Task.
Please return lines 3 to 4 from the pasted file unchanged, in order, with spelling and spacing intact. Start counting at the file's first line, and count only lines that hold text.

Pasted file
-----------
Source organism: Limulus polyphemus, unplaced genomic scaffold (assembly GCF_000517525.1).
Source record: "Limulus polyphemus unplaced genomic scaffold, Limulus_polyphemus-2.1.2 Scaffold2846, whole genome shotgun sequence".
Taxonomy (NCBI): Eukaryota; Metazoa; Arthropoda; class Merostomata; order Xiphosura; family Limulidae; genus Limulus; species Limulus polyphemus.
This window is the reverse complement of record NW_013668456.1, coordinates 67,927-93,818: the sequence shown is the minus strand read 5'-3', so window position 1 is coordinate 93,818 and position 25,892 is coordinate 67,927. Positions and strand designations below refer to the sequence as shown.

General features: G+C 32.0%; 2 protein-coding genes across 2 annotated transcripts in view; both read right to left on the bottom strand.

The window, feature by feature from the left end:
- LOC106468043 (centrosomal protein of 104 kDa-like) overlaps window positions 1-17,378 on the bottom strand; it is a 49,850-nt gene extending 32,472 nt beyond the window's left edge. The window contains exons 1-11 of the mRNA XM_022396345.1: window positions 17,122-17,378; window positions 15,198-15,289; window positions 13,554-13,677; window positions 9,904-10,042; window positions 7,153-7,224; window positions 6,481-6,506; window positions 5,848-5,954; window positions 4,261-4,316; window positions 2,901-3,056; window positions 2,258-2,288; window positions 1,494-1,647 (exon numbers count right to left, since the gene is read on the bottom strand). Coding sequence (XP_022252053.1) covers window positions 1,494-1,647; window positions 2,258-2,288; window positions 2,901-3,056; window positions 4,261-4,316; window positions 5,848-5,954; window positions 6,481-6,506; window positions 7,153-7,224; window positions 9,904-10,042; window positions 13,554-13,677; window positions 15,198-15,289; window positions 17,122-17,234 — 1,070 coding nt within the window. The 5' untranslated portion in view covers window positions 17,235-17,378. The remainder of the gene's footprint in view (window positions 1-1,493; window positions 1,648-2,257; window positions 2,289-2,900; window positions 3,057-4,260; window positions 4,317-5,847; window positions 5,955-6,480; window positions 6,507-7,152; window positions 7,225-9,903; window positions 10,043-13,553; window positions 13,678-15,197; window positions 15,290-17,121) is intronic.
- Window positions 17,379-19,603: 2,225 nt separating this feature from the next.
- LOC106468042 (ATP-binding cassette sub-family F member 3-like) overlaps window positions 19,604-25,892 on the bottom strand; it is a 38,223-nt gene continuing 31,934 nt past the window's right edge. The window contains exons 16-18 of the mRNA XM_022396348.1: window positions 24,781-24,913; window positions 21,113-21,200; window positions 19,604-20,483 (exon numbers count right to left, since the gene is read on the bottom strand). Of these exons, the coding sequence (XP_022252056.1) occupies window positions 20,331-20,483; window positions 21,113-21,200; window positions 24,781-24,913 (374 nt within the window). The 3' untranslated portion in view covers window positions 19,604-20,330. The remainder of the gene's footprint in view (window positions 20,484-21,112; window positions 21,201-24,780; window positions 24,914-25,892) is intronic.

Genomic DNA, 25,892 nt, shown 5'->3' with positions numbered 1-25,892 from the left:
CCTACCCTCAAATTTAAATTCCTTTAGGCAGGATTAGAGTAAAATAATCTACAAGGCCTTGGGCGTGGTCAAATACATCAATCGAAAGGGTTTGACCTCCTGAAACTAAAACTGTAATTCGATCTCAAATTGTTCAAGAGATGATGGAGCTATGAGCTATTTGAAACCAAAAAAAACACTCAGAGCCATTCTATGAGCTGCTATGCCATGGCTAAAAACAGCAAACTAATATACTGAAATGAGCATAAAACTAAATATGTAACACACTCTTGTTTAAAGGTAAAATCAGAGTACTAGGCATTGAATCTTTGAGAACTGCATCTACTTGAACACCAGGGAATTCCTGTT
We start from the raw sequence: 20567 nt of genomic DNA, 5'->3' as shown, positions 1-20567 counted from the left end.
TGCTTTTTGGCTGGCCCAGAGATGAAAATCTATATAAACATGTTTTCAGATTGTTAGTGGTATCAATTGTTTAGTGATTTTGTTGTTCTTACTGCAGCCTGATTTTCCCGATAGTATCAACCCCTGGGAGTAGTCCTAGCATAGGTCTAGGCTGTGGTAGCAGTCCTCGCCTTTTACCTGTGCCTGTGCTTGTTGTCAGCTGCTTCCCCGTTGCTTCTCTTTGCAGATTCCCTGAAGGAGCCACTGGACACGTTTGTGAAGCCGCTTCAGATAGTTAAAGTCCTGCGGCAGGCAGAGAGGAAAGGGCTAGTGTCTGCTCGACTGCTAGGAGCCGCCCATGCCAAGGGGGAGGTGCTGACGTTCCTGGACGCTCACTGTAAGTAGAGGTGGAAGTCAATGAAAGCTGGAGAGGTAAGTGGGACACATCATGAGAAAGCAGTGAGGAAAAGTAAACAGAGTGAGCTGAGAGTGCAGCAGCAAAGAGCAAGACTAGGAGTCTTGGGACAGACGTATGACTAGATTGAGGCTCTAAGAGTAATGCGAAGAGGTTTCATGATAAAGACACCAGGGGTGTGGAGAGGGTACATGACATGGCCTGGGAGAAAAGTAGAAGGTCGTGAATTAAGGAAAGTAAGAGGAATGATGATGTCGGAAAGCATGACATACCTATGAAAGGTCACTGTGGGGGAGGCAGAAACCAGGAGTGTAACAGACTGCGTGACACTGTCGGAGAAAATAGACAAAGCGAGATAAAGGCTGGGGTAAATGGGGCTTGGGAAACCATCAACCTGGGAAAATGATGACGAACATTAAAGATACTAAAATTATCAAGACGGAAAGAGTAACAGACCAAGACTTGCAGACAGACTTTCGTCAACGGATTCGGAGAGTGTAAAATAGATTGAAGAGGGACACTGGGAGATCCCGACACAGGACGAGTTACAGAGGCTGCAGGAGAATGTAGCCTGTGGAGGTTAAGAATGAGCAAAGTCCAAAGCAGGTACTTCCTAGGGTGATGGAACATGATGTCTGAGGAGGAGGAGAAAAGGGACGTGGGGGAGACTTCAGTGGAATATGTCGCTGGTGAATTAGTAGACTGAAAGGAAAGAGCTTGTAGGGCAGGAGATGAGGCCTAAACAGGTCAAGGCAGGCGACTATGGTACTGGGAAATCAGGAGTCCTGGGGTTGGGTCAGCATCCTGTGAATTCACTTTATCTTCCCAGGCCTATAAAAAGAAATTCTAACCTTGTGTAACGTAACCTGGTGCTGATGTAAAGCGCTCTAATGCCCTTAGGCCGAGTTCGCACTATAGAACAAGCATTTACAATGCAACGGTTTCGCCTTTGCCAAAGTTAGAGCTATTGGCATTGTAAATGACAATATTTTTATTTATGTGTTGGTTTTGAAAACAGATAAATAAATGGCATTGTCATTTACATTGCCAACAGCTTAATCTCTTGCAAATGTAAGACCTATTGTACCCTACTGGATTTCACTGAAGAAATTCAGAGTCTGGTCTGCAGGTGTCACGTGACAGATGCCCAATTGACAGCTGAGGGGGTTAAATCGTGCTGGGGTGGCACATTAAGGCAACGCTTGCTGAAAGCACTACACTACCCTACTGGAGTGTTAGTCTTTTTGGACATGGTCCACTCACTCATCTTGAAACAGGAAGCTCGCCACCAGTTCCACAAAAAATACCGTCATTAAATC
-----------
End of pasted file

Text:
Taxonomy (NCBI): Eukaryota; Metazoa; Arthropoda; class Merostomata; order Xiphosura; family Limulidae; genus Limulus; species Limulus polyphemus.
This window is the reverse complement of record NW_013668456.1, coordinates 67,927-93,818: the sequence shown is the minus strand read 5'-3', so window position 1 is coordinate 93,818 and position 25,892 is coordinate 67,927. Positions and strand designations below refer to the sequence as shown.